The strength of the dollar

I realised today that the dominance of the US media in tech – or, arguably, the fact that my circle of influence is likely skewed to the US – has a slight, unavoidable but definite effect on my purchasing decisions.

Fantastical 2 is out for the Mac today, and by all accounts it’s superb. I don’t doubt this; Fantastical in all its incarnations has always been meticulously put-together, and I bought it without hesitation on my iPhone. It’s so much better than the stock app it’s quite embarrassing.

Much as been said, unsurprisingly, about the price. This, though, isn’t a rehash of the well-worn arguments about sustainable software pricing. Instead, I noticed today that even I winced at the price – $50 – but that’s because I apparently just see the ‘50’ rather than the ‘$’.

Fifty quid is a lot of money. £33.56 (at current global exchange rates as I write this) less so. The actual price of the application on the App Store in the UK (with the launch discount of 20% applied), £29.99, is less so again.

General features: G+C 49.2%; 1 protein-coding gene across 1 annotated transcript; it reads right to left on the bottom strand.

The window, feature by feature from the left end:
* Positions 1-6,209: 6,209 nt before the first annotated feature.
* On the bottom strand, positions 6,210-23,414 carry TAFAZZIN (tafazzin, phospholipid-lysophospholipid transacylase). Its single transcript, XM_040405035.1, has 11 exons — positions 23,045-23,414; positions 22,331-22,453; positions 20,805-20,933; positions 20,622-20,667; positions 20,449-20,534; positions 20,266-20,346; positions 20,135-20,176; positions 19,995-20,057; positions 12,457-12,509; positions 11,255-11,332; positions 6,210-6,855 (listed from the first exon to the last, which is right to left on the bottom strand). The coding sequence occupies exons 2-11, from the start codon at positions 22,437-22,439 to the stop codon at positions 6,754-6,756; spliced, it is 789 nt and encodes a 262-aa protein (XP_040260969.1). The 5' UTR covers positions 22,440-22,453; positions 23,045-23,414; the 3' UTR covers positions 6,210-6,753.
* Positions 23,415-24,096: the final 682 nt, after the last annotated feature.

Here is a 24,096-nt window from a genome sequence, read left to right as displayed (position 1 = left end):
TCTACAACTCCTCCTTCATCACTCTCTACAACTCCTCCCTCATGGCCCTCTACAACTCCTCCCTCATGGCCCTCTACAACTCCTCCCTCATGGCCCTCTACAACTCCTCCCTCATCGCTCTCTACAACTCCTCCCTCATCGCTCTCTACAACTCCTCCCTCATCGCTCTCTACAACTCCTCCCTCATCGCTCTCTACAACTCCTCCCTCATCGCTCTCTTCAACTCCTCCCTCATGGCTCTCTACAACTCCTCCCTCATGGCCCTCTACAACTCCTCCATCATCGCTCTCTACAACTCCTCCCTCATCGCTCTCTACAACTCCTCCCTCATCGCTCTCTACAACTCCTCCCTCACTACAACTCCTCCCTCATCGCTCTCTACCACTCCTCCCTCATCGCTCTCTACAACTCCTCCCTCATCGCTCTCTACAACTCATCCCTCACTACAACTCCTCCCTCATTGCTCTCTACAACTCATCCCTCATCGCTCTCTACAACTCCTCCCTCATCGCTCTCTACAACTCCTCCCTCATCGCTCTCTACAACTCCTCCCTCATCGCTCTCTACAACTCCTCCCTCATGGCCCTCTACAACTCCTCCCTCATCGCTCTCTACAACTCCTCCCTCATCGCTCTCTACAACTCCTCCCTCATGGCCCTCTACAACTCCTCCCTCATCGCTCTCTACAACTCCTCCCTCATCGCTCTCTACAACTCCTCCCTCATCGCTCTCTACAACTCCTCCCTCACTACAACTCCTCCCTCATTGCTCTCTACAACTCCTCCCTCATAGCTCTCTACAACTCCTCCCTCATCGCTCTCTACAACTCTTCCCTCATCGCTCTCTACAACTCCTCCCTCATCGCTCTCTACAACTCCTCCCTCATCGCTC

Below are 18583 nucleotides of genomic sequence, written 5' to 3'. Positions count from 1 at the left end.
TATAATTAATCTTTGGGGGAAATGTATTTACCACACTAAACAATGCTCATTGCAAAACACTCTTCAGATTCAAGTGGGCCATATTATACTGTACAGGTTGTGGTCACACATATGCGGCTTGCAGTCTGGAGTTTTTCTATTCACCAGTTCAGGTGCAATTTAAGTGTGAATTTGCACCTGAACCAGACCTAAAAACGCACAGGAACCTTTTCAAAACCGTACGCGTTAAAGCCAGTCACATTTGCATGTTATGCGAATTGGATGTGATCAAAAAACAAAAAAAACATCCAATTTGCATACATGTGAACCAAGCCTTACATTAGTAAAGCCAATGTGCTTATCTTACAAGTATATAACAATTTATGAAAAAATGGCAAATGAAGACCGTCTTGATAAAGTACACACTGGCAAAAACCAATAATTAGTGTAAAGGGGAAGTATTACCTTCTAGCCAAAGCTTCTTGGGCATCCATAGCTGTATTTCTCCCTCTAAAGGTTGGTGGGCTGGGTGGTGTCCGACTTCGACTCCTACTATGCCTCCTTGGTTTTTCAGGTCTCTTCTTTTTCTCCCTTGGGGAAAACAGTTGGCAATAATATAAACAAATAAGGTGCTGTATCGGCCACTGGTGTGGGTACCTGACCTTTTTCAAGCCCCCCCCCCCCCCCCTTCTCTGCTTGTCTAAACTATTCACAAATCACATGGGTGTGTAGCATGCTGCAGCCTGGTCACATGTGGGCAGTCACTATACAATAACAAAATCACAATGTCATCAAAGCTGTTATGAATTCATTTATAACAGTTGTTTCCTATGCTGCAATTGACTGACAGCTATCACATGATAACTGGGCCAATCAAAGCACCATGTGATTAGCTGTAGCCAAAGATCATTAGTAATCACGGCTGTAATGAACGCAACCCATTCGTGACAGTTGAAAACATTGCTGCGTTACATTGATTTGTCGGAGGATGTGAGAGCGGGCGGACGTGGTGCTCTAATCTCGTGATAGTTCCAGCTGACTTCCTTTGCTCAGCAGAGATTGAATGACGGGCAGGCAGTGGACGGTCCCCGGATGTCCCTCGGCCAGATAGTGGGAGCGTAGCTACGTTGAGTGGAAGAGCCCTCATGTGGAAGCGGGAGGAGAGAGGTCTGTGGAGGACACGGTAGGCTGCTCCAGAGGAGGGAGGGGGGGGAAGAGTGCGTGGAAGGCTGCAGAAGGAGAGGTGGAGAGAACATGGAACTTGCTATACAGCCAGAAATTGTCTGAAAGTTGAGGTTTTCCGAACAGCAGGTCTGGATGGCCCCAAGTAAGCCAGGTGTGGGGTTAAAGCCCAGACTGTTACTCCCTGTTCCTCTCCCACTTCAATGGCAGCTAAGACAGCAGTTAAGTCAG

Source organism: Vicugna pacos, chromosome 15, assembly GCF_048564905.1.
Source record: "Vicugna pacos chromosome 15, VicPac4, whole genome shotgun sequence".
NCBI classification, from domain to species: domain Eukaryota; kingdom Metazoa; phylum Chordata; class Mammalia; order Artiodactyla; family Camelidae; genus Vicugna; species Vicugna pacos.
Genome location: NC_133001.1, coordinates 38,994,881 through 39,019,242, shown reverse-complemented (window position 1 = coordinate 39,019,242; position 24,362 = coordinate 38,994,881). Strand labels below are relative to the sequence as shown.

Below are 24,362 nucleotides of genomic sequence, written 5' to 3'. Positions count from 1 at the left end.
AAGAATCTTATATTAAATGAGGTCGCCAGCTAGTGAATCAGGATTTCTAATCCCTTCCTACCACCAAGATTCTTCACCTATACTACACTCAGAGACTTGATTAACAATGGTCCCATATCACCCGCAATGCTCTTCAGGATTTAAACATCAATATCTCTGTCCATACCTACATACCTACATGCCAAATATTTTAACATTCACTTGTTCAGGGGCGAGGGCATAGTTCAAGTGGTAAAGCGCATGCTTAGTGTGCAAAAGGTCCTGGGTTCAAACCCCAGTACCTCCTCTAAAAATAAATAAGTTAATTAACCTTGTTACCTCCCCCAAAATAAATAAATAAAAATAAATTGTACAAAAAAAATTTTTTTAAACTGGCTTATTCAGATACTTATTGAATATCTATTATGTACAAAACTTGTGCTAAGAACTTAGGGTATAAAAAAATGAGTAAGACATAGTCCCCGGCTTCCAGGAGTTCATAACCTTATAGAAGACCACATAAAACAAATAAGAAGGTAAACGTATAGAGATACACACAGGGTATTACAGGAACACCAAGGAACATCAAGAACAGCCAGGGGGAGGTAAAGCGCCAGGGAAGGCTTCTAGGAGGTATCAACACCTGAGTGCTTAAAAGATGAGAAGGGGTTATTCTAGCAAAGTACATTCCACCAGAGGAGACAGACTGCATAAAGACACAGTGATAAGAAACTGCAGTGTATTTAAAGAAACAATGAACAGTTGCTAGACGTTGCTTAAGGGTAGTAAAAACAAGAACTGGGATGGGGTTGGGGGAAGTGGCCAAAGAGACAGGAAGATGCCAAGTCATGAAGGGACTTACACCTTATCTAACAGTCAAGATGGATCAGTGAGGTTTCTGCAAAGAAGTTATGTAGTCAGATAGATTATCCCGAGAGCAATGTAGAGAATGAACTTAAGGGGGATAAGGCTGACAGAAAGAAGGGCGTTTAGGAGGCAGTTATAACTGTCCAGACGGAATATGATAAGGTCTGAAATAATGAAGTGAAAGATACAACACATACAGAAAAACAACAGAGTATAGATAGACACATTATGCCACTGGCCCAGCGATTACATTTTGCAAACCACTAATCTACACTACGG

And yet because the predominant price I see around the web is $50, there’s something that sticks about that figure. Fifty. Fifty things. Fifty currency units.

It’s not fifty pounds, but somehow I internalised it as such, and that dissuaded me from buying.

The dollar’s financial strength waxes and wanes, but it’s still a strong cultural force.

UPDATE I pinged this post to Fantastical’s creator, Michael Simmons, who read it as ‘Fantastical costs too much’ and as a result ‘I won’t buy it’. It upset me that I upset him! Neither take is true, so let me be completely clear: this is a post about the psychological effect that comes from the dominance of the dollar in tech reporting and how I realised that I (daftly!) apparently sometimes subconsciously just switch the $ for a £, subtly affecting my behaviour. It is, if you like, a post about how dumb I am.

It’s definitely not a post about Fantastical costing too much. Again, I’m going to assume that you know the arguments for sustainable app pricing and agree that pricing apps realistically is basically good for everyone. I don’t think $50 is ‘too much’ (I wonder what figure I would say is?), and I intend to buy the app shortly – at, remember, £29.99. (Rereading the post I wish I’d written ‘…and that didn’t incentivise me to launch the App Store to find out more and then buy, upon realising that we were talking thirty quid rather than fifty’ instead of ‘…and that dissuaded me from buying’; same basic meaning, but a more accurate if less pithy angle.)

I don’t blame Michael for taking the post in a way I hadn’t intended. For one thing, the point I was making was quite a subtle, thought-experimenty one, and for another since he will be getting hit with a lot of ‘this app is to expensive lol’ today, it’s understandable that he’d parse this as such; when all you have is a hammer, everything looks like a nail.